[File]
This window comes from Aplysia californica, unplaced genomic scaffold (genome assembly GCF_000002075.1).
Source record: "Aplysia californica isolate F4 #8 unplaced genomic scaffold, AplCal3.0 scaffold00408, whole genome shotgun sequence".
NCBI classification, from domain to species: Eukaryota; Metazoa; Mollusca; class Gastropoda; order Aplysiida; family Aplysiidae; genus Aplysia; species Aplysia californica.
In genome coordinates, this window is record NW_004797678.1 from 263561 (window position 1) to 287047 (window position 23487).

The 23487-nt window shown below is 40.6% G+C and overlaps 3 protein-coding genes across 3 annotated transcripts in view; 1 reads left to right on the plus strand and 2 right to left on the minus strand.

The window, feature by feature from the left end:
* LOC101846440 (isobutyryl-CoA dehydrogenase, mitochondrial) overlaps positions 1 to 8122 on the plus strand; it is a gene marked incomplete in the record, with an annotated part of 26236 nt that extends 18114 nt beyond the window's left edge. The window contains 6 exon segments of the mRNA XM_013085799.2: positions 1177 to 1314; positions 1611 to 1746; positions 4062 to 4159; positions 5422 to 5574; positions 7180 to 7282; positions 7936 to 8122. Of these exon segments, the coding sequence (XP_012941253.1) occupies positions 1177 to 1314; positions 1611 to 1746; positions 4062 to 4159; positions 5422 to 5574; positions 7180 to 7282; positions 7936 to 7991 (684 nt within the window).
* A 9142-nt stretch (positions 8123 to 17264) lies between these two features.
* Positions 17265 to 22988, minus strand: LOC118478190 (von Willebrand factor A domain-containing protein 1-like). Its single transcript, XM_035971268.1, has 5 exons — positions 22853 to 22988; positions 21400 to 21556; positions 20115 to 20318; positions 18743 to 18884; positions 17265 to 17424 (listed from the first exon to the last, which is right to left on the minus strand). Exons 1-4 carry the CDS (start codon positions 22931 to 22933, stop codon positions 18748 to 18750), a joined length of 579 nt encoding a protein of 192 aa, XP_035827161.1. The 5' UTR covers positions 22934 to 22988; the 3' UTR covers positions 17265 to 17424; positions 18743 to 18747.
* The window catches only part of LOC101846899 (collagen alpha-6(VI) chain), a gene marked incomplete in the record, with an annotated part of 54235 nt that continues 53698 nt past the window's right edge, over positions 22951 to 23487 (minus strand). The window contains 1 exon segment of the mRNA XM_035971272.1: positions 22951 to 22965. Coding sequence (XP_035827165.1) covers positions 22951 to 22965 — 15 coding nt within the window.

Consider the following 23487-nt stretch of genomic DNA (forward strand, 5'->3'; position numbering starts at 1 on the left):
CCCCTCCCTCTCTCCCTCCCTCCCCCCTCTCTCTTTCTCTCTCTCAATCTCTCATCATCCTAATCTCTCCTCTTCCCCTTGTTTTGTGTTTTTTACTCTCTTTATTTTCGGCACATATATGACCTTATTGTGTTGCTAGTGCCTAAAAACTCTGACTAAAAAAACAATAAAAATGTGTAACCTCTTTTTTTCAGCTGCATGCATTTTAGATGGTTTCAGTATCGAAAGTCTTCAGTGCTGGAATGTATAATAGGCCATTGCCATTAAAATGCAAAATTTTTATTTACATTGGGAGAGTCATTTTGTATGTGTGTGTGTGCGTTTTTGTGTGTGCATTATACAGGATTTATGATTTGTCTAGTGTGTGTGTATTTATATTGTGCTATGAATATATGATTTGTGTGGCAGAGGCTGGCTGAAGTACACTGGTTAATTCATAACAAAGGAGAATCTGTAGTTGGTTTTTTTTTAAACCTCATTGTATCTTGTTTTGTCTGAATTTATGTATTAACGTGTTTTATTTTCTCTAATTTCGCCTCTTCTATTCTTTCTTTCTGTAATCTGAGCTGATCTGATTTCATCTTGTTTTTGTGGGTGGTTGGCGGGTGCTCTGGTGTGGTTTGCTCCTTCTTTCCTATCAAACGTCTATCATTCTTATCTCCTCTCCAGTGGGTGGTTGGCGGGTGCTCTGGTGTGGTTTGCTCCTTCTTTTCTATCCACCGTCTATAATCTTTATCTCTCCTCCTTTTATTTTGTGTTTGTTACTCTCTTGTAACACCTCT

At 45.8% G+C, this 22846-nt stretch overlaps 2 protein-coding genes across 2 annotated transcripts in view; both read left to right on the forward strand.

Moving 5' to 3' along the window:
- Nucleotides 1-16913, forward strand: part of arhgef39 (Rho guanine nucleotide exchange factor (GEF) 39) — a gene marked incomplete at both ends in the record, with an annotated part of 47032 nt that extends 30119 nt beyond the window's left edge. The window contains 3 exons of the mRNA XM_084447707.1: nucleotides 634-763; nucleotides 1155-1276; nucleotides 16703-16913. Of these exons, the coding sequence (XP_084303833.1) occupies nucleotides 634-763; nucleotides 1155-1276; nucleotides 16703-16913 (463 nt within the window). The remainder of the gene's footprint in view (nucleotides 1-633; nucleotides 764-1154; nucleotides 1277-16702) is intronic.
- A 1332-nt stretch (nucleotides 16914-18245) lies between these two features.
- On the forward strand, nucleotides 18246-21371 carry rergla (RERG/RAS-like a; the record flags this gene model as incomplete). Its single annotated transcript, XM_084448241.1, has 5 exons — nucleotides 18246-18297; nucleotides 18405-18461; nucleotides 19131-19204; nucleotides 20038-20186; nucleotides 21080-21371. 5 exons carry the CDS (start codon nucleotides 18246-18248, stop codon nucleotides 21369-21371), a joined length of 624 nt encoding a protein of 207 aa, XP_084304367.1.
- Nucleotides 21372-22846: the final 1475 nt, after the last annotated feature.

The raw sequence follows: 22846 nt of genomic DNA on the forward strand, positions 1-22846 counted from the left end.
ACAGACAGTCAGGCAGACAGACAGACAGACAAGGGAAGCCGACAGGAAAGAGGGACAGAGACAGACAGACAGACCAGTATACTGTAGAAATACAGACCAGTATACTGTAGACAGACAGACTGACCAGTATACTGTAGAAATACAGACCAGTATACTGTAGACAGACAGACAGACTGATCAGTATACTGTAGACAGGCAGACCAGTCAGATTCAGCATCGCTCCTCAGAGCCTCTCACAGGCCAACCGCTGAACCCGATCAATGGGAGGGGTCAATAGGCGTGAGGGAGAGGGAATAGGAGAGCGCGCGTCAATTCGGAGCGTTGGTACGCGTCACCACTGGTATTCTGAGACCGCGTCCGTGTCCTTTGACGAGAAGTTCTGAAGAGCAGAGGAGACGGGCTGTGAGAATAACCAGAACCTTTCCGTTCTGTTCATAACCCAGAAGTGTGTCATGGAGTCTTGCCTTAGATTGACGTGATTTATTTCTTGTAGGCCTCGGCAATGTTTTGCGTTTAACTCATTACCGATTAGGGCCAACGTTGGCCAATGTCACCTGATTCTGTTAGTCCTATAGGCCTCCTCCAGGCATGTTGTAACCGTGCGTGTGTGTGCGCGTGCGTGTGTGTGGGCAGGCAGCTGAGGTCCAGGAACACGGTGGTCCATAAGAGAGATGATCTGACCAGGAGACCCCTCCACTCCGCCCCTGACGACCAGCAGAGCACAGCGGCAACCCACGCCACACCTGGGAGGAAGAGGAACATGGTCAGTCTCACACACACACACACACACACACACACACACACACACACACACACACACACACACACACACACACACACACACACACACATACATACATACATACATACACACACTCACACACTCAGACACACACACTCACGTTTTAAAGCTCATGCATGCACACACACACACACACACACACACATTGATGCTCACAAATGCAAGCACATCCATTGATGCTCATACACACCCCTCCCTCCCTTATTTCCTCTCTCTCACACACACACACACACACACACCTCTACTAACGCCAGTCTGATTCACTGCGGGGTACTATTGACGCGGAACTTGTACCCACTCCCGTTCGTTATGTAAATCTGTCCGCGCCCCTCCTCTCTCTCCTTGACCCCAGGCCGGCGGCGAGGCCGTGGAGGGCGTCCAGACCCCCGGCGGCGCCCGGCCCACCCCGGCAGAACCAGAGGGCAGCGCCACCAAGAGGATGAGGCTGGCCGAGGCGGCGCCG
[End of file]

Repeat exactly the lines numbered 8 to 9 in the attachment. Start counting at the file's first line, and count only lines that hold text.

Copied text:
* A 9142-nt stretch (positions 8123 to 17264) lies between these two features.
* Positions 17265 to 22988, minus strand: LOC118478190 (von Willebrand factor A domain-containing protein 1-like). Its single transcript, XM_035971268.1, has 5 exons — positions 22853 to 22988; positions 21400 to 21556; positions 20115 to 20318; positions 18743 to 18884; positions 17265 to 17424 (listed from the first exon to the last, which is right to left on the minus strand). Exons 1-4 carry the CDS (start codon positions 22931 to 22933, stop codon positions 18748 to 18750), a joined length of 579 nt encoding a protein of 192 aa, XP_035827161.1. The 5' UTR covers positions 22934 to 22988; the 3' UTR covers positions 17265 to 17424; positions 18743 to 18747.